My Journey - In the Beginning...

I was a spring baby, finally born after a few trips to the hospital with Braxton Hicks contractions.  By all accounts I was a pretty good baby, slept well, happy, rarely got sick.  Granted the accounts are all from family who tend to be bias, but as this is complimentary towards me, I'm not going to question it.  Other than a heart murmur that was detected early on, I was rather unremarkable...medically, only medically, in all other ways I was amazing: I had very fair hair so it looked like I was bald until I was about two, I loved being the center of attention and could frequently be heard saying that I was a "Bision of wovewiness," (vision of loveliness) which someone made the mistake of telling me one too many times, and I mastered catapulting food to make my father laugh at a very young age, much to my mother's chagrin.

As to my heart: There are a lot of different types of heart murmurs and causes, and some people can develop them later in life.  Mine was discovered early on and after some non-invasive tests it was determined that I most likely had a bicuspid valve.  (I'll explain this in more detail in the next edition of My Journey.  You have to imagine the Indiana Jones music in the background to get the full effect of that last sentence.)  Anyway, this type of cause meant that it had very little effect on my daily life.  My regularly broadcast childhood was only interrupted by annual visits to the cardiologist's office, which seemed to take days but probably only took a few hours and the need to take giant horse pills when I went to the dentist.  The pills were to help prevent me from getting an infection around my heart which can be caused by bacteria entering your bloodstream.  Now, don't go freaking out that no one ever recommended that you take horse pills before your regular visits to see how many dental professionals can stick their hands in your mouth at once while simultaneously asking you questions that require a more complicated response than a gurgled yes or no.  The antibiotics were first recommended in 1955 by the American Heart Association and only for individuals with certain heart conditions.  Since then the recommendation has been rethought and most people, even those with heart conditions no longer need to take the antibiotics, but that decision should always be made by a cardiologist.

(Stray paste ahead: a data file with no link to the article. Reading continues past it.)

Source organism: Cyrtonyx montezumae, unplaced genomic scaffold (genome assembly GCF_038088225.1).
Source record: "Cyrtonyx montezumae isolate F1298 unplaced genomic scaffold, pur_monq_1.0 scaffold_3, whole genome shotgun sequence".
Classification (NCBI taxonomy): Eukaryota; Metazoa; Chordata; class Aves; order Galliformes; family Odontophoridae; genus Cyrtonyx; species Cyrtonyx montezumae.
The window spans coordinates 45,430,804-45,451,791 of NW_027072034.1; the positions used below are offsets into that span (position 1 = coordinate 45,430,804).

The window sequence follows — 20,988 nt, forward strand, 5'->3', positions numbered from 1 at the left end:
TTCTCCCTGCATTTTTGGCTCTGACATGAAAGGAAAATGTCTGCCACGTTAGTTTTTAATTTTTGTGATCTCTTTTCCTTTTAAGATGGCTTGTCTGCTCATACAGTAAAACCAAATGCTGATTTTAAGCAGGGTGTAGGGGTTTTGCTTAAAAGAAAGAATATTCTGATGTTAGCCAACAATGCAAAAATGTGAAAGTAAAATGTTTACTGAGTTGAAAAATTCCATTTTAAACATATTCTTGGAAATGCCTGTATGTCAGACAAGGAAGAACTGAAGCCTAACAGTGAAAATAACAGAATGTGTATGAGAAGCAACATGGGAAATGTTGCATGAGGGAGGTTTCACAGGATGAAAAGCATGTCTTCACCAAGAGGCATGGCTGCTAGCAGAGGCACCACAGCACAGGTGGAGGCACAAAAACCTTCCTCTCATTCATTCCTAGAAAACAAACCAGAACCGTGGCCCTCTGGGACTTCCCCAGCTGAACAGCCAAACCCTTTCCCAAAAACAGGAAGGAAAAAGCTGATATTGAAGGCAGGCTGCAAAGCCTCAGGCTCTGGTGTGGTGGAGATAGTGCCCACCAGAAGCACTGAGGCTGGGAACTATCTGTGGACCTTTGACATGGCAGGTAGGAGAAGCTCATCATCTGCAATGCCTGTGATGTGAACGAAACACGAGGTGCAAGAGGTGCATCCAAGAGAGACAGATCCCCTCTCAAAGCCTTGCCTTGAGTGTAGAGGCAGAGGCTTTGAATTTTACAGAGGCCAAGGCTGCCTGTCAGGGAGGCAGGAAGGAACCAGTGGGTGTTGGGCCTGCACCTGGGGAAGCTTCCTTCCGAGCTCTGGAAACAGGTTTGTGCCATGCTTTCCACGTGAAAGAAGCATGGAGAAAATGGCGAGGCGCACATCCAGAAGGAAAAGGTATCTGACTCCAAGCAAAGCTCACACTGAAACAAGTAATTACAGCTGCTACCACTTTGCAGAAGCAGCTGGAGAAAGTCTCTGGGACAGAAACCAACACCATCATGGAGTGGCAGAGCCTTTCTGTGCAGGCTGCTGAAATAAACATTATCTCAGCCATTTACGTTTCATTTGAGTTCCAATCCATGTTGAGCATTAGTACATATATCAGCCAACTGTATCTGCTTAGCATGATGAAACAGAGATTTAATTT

At some point, probably around age 12, I was told that I would need surgery when I was an adult between the ages of 35 and 45.  At the time that number sounded SO old, like 60 which might as well be a million.  So I got 60 stuck in my head as the age when I would need surgery and went on about my childhood.  I was athletic and active.  I was on swim teams from the time I could swim, I took every kind of dance class imaginable, I ran cross country, was a cheerleader, on drill team and dance troop, and lead a rarely pausing kind of life.  As I got older my life got more sedintary and I gained weight.  I continued to see a cardiologist and continued to get reports that all seemed fine for now.  All of that changed this year...

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